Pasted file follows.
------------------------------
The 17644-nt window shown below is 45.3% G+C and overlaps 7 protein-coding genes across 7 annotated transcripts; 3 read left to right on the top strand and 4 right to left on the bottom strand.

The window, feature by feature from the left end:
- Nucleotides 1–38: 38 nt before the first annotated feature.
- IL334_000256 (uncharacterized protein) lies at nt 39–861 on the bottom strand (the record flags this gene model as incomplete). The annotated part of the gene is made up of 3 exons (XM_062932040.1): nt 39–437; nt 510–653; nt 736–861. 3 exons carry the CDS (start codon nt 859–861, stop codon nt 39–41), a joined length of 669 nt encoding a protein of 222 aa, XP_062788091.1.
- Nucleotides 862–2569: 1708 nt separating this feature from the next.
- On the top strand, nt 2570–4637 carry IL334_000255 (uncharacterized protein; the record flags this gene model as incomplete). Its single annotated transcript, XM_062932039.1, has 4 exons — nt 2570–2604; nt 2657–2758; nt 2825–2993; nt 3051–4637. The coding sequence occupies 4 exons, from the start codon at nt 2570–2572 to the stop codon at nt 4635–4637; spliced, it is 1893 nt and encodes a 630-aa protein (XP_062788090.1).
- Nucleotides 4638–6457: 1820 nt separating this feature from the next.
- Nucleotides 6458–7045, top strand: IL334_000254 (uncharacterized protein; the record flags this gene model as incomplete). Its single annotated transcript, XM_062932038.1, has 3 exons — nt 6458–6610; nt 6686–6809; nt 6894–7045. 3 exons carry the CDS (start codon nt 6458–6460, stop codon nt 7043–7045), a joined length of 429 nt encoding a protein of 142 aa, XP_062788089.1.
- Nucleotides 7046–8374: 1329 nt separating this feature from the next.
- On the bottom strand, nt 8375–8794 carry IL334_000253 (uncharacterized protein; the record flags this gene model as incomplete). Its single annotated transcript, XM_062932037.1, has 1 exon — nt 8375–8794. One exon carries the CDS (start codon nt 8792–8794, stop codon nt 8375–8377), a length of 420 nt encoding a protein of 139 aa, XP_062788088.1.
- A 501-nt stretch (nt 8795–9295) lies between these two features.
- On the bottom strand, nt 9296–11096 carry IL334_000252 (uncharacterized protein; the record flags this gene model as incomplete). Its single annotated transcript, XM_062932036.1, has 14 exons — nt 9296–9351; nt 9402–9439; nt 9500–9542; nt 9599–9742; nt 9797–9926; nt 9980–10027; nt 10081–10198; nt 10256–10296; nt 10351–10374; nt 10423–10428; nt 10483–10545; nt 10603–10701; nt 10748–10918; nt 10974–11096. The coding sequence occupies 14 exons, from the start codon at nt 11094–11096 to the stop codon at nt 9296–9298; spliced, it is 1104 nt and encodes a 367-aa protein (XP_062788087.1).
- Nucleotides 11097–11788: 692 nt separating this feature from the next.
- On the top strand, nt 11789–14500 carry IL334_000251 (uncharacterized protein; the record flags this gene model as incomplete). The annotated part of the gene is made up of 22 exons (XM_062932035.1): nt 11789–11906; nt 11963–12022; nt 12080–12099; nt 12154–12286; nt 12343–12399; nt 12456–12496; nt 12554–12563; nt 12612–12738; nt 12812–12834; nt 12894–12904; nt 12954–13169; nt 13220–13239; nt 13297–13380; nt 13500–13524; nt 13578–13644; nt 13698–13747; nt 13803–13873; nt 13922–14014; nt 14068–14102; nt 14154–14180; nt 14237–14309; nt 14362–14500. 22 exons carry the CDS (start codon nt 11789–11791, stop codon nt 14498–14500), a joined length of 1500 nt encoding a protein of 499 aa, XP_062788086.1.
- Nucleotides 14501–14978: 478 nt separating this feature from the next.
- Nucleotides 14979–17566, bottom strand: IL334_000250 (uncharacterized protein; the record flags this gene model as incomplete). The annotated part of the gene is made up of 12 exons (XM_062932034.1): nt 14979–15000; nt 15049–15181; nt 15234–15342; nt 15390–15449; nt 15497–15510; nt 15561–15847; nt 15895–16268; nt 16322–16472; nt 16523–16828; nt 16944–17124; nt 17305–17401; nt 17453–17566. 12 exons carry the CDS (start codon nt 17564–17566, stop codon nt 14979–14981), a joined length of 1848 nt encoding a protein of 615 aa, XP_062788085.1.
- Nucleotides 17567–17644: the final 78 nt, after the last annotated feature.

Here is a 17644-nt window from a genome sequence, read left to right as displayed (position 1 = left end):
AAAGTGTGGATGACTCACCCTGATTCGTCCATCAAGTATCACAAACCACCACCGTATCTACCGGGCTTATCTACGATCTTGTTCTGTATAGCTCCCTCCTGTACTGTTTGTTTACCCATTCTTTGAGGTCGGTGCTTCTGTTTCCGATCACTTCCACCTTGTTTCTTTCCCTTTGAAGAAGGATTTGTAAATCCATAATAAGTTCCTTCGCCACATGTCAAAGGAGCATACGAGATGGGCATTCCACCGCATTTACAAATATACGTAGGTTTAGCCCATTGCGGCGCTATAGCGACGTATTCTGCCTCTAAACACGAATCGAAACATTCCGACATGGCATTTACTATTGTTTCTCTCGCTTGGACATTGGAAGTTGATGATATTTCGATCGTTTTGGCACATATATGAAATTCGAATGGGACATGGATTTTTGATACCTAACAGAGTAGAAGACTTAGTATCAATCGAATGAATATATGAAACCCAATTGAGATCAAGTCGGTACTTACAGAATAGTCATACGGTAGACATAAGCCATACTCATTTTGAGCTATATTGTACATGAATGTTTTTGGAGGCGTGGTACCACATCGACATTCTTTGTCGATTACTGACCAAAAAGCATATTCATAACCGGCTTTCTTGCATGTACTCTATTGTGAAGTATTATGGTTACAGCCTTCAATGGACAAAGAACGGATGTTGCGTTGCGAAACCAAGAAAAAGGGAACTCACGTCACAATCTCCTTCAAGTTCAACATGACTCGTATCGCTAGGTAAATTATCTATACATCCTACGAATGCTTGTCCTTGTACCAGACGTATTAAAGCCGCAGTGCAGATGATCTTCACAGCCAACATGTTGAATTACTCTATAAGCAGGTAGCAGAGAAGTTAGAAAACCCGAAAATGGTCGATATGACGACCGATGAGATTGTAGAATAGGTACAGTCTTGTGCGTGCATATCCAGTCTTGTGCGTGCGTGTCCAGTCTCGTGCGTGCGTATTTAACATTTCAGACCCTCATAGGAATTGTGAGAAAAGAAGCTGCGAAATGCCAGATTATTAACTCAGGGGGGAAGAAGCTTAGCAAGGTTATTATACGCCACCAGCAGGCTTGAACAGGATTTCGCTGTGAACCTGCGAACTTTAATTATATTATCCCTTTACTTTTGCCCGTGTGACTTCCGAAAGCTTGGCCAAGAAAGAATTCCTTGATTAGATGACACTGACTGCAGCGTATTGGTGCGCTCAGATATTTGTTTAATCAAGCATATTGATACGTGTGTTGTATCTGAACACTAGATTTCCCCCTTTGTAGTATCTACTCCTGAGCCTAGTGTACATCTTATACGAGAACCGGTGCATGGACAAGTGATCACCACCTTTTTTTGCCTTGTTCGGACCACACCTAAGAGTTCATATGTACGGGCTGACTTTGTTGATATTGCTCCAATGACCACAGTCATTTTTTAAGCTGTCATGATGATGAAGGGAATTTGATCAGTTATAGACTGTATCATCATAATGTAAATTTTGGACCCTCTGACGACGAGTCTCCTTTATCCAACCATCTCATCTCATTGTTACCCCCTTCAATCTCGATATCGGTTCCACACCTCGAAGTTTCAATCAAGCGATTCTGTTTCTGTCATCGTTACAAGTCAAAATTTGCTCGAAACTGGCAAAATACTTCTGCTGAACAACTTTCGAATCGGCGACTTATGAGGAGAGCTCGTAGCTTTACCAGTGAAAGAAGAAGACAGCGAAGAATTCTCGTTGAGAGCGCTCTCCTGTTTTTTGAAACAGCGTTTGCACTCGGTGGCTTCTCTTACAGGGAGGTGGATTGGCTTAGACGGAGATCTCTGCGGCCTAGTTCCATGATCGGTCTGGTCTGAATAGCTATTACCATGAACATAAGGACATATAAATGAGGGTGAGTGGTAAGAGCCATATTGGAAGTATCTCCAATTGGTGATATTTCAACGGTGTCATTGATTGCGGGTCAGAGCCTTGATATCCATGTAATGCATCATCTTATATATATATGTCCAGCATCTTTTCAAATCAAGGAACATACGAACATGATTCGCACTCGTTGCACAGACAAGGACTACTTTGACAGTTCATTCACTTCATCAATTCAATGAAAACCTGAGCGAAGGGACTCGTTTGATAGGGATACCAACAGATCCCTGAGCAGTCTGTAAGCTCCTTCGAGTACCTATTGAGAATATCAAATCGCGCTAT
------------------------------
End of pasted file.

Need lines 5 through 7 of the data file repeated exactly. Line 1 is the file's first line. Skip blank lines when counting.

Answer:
- Nucleotides 862–2569: 1708 nt separating this feature from the next.
- On the top strand, nt 2570–4637 carry IL334_000255 (uncharacterized protein; the record flags this gene model as incomplete). Its single annotated transcript, XM_062932039.1, has 4 exons — nt 2570–2604; nt 2657–2758; nt 2825–2993; nt 3051–4637. The coding sequence occupies 4 exons, from the start codon at nt 2570–2572 to the stop codon at nt 4635–4637; spliced, it is 1893 nt and encodes a 630-aa protein (XP_062788090.1).
- Nucleotides 4638–6457: 1820 nt separating this feature from the next.